374 km, 6151 km from Cape Town
Leaving our lodge we travelled back to Arusha and found the clock tower in the heart of the city which is the symbolic half-way point on the journey from Cape Town to Cairo. Curious locals crowd around the bikes when we stop and we always enjoy telling our story.
Heading north once agin on the A104 we zipped along, a little sad to be leaving Tanzania, a country that has delighted and impressed us .
Namanga, the border crossing was quiet on the Tanzanian side and we found our fixer quickly and were through in under an hour. On the Kenyan side we found the friendliest of immigration officers who beamed their welcomes and after we got our precious carnets stamped and had dodged the persistent Masaai lady curio sellers, we were off.
A new country!
The Kenyan countryside is very similar to the Tanzanian and we stayed on the great north road for awhile and then took a side road that would bring us into the south west of Nairobi. This road turned out to be a welcome and unexpected gravel treat and we were in high spirits by the time we got to the outskirts of the city.
Following the GPS route along a busy and crowded city road we were guided through a lush and affluent area, which we discovered is called Karen after Karen Blixen, as the suburb is on the original coffee farm.
JJ’s is the name on the board at the tall steel gate where we finally found ourselves – Jungle Junction – probably the most well known back-packers in Africa – is an essential place to stop over.
We swiftly pitched our tents on the lawn and accepted the tasty supper on offer and afterwards settled down around the table and shared a few beers with the other bike overlanders, mostly Europeans, who had stopped here on their generally unhurried way south.
The clock tower in Arusha, half way from Cape to Cairo
5777 km from from Cape Town
Our organised guide arrived early in a stretch Land Cruiser and we set off for the onamatipoeacally named Ngorongoro crater. Popular narrative has it, that the place is so named for the sound the rattles make that the Masaai attach to the fore-legs of their beloved cattle.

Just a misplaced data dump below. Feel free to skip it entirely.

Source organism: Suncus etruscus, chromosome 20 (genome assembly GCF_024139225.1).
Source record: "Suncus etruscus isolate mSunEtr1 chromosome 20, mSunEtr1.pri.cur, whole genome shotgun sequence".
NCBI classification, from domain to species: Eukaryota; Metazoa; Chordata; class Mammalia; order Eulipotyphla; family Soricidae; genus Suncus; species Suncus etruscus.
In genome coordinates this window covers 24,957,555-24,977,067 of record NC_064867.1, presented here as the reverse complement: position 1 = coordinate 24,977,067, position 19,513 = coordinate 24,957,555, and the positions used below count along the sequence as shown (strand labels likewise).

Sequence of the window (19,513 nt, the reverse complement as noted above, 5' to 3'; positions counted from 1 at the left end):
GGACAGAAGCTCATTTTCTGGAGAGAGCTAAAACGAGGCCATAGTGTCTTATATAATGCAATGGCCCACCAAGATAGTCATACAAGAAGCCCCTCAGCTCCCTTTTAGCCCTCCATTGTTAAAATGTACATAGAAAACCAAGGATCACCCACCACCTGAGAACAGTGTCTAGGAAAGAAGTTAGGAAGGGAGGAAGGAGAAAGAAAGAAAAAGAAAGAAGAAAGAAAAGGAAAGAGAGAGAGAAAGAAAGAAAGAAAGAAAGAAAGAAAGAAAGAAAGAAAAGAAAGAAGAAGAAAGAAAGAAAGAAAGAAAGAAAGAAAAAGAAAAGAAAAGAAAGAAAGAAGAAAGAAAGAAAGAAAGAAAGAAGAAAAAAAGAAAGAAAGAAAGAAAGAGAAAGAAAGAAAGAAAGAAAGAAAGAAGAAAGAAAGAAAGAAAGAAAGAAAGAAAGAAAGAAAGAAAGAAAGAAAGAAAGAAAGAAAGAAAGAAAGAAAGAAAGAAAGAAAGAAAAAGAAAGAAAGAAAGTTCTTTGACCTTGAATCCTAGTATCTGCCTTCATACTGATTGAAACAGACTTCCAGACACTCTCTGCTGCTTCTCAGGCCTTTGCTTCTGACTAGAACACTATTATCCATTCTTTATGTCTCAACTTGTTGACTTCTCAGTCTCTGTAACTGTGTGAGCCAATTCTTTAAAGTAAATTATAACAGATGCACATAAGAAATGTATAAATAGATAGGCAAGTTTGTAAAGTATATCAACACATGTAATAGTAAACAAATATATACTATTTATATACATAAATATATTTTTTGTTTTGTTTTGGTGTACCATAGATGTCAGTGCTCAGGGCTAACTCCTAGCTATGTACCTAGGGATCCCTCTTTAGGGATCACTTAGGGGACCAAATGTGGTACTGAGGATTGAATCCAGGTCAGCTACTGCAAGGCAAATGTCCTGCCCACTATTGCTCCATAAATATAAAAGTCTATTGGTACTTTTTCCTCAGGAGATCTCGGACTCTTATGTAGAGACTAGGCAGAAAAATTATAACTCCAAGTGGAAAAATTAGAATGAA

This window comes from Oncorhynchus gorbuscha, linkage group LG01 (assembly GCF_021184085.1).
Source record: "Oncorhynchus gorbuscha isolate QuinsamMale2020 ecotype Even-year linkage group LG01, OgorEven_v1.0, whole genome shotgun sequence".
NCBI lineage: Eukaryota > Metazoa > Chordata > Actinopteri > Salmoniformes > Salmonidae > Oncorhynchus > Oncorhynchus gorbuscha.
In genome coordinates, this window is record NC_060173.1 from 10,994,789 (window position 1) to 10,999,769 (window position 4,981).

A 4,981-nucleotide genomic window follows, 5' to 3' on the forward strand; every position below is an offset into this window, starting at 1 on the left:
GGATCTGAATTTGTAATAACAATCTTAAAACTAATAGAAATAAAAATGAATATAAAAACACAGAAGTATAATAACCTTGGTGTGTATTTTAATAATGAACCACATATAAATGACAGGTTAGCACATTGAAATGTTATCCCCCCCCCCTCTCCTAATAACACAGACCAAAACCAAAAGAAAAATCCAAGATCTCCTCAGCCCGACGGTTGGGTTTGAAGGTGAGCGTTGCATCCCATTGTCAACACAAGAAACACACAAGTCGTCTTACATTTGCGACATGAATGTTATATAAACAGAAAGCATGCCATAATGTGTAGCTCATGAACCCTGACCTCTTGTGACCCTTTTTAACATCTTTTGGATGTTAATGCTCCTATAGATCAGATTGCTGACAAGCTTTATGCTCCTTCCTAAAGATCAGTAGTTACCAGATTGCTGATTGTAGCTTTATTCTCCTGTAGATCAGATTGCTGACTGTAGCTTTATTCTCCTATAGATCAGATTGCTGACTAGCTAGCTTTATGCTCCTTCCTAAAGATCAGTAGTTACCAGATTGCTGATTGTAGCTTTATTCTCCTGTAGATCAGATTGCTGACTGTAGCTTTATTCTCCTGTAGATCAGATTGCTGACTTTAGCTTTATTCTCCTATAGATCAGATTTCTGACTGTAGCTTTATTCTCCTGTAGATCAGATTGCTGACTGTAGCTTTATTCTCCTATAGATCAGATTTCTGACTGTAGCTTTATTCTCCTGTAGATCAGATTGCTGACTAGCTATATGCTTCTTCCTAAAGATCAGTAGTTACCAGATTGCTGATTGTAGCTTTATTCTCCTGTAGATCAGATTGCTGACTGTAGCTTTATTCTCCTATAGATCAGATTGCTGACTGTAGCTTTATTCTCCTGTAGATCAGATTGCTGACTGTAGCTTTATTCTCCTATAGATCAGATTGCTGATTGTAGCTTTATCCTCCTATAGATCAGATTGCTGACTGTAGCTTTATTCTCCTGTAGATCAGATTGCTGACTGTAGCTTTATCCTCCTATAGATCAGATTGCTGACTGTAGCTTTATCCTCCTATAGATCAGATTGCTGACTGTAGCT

The journey takes awhile and is scenic and steep as you climb up the edge of part of the Great Rift and now for the first time we encountered tourists, all heading in the same direction because this road leads to Ngorongoro and also on to the great Serengeti.
The twisted and muddy road is thickly surrounded by lush green forest and eventually we got to the the modern and organised park entrance, the car park of which was full of land cruisers like ours packed with chattering Europeans all dressed in designer safari khaki and clutching expensive cameras with half-meter lenses.
Feeling a little subdued by so many people after not having to share much of our journey with anyone but friendly locals we hung around our vehicle while our guide got the paperwork sorted out.
We got going again and ground our way up the edge of this extraordinary piece of geography till we were at the rim and stopped at alookout point. It was misty unfortunately but the promise of the view was evident as the mist swirled revealing the sight below.
The crater is about 20 kms across and 600 m deep and is dotted with small lakes and from that height appeared treeless with tiny dots of animal herds.
Easing down the very steep entrance road which is thickly wooded it was eveident that the crater floor is virtually treeless and the herds seen from above turned out to be Masaai cattle herds which co-exist with herds of wildebeest and zebra.
Once we reached the crater floor proper, the strangeness of this environment is evident. The crater sides are too steep and jungled for the animals to leave and so they all graze peacefully and seemingly oblivous to the tourist vehicles that criss-cross the area.
Without scrub to hide in all the animals are easy to spot.
On the main road to the lake we saw one humped camels. This was a reminder that the Arab influence had been in Tanzania and seemed anachronistic. At the accommodation a small red waxbill was seen, building it’s nest in the palm thatch roof, unafraid of humans. An iridescent blue kingfisher greeted us on arrival under the perfect African sun. Strange sonar like sounds were heard at dinner which proved to be bats in the rafters. Garth’s comment,
120 km, 5777 km from Cape Town
We spent the morning in the town of Arusha which is a very busy place, getting hardware that we had run short of and finding accommadation near Lake Manyara.